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COMING UP:Share Opener Variant 4



>> A man stranded by flooding in east Houston, waving a white flag to be saved. Thousands like him already rescued, with police, firefighters, and National Guard troops working around the clock to locate those still marooned by the unprecedented flooding.>> Were you expected?>> No, not at all.
Nobody expected this.>> The rainfall breaking records Tuesday, with one station marking over 51 inches, the most rain from a tropical system ever recorded for the continental US. The slow-moving storm has killed at least 11 people, including a police officer who drowned in his patrol car. Shelters around the city filled to the brim with those who left their homes behind.
Reuters correspondent Peter Henderson is in a shelter in North Houston.>> I'm at a transit shelter, where folks who have often been boated out their house, put into a bus, get brought here. They get some food. They get some clothes if they need it and then they get on another school bus, off to a Red Cross shelter for the night.
I think the big question for everyone in this region is, is there enough room for all the people? The mayor of Houston said that the main shelter downtown takes 9,000 people and he's asked FEMA for 10,000 more beds.>> Harvey was the most powerful storm to hit Texas in 50 years, and the city is bracing for even more rain in the coming days.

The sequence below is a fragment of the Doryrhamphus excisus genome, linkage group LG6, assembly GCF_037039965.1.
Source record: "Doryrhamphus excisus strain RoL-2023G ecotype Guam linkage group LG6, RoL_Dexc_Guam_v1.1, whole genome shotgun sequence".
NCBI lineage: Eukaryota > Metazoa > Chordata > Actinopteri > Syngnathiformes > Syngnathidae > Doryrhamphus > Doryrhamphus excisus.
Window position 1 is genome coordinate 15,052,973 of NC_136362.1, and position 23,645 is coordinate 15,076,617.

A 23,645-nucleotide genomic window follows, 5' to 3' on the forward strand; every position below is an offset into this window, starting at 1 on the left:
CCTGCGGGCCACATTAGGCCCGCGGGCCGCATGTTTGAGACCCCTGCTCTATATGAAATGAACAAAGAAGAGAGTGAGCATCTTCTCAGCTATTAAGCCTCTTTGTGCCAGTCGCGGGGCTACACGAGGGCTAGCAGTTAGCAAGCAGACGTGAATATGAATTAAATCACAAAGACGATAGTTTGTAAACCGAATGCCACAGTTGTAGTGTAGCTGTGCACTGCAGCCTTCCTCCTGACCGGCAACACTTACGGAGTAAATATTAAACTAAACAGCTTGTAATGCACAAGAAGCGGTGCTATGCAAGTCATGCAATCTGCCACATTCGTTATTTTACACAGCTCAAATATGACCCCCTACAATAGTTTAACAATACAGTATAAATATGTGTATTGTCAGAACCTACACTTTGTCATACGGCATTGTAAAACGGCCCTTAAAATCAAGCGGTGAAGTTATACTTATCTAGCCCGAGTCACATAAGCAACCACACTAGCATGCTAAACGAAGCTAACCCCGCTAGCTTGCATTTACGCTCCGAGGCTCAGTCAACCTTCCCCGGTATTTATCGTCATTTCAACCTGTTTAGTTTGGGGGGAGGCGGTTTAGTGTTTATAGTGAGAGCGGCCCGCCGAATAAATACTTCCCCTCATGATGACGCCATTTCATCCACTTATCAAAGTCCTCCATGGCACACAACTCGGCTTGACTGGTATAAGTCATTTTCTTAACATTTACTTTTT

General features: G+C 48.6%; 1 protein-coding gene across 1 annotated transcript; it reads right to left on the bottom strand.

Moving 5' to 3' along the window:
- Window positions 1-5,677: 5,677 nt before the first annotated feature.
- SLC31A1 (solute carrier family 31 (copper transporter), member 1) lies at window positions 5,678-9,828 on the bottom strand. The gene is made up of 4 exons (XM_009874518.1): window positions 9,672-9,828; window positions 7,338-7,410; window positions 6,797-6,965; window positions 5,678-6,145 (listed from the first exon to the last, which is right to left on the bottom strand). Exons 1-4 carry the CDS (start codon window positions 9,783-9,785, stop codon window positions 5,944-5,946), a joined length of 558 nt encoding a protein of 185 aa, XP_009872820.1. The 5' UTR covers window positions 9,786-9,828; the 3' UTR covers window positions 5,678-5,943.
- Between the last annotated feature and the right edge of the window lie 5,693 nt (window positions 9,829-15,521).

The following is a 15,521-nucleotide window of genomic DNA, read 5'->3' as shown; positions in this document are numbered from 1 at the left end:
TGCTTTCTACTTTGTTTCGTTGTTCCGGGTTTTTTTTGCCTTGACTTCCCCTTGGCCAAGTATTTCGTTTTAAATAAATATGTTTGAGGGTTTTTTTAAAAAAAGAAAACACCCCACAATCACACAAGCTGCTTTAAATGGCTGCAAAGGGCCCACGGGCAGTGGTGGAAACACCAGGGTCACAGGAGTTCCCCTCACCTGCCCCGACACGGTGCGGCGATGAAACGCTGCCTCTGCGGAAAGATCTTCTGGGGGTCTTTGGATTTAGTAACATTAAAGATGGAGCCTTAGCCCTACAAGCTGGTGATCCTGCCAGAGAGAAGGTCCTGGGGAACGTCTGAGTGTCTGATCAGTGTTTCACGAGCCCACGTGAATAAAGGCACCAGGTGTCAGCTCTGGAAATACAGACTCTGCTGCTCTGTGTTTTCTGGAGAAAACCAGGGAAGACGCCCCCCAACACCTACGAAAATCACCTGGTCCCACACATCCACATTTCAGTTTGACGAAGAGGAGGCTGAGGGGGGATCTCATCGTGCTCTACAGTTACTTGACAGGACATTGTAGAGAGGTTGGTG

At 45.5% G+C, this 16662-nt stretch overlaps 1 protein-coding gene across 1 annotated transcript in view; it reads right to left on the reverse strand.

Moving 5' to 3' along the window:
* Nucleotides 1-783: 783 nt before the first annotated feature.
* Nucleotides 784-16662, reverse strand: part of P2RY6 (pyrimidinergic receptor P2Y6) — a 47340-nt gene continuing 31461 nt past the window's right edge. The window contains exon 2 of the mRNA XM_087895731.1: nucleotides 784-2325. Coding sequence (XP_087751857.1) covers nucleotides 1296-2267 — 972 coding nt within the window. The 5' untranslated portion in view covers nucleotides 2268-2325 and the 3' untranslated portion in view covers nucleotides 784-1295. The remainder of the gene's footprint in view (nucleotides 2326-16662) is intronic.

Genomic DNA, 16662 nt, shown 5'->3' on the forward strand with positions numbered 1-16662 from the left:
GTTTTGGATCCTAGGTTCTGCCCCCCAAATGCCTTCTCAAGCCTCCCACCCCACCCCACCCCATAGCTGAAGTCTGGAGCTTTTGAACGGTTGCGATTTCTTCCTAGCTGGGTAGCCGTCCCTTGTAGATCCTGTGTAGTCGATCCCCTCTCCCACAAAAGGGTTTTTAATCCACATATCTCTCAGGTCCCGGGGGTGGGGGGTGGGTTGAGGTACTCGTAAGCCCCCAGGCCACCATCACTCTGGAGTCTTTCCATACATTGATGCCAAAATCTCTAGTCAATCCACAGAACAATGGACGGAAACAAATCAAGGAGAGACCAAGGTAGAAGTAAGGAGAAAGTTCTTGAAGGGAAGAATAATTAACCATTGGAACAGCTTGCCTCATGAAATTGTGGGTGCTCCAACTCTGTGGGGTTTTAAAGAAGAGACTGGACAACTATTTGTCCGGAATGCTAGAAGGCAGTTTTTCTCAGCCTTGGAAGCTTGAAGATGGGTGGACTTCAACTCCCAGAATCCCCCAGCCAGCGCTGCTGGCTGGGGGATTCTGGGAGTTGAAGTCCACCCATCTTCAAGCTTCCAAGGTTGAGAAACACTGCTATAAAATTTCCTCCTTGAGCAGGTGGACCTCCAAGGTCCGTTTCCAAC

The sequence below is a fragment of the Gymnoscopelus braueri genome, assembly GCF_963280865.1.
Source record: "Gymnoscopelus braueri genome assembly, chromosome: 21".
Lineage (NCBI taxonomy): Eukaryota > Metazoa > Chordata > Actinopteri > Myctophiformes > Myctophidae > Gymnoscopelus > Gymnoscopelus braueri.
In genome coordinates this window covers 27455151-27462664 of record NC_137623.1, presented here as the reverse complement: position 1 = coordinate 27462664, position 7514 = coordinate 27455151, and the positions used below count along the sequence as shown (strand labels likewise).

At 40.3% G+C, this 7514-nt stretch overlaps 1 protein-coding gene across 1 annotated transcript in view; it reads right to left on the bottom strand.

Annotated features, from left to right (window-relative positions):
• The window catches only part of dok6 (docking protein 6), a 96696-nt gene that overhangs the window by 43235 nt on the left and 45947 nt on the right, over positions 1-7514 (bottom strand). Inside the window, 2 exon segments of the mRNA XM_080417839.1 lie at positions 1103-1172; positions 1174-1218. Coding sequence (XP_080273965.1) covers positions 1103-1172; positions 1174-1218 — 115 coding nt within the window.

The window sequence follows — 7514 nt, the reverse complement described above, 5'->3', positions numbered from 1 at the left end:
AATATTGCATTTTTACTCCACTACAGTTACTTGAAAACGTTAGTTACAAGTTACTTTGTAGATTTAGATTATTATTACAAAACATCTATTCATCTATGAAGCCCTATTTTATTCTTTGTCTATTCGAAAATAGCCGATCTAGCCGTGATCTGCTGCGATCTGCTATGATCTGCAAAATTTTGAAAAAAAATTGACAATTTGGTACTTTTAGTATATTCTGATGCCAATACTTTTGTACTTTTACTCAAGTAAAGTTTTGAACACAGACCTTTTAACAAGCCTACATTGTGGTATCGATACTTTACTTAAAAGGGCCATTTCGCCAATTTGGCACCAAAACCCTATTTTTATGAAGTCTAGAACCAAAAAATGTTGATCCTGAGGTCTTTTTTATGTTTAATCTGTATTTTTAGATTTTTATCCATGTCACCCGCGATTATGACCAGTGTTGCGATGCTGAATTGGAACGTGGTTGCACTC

>> Please be on notice. The situation still remains dynamic and will be dynamic throughout the next 24 hours.>> Officials in the county where Houston is located said its reservoirs were starting to overflow, reportedly for the first time ever, and urged residents in neighboring areas to evacuate as they released water to alleviate pressure from the dams.
And, a breached levee south of Houston prompted this alarming tweet from Brazoria county officials Tuesday morning, calling for residents to quote, get out now. Harvey's expected to reach Louisiana early on Wednesday, one day after the 12th anniversary of Hurricane Katrina. New Orleans' mayor urged city residents there to shelter in place through the storm.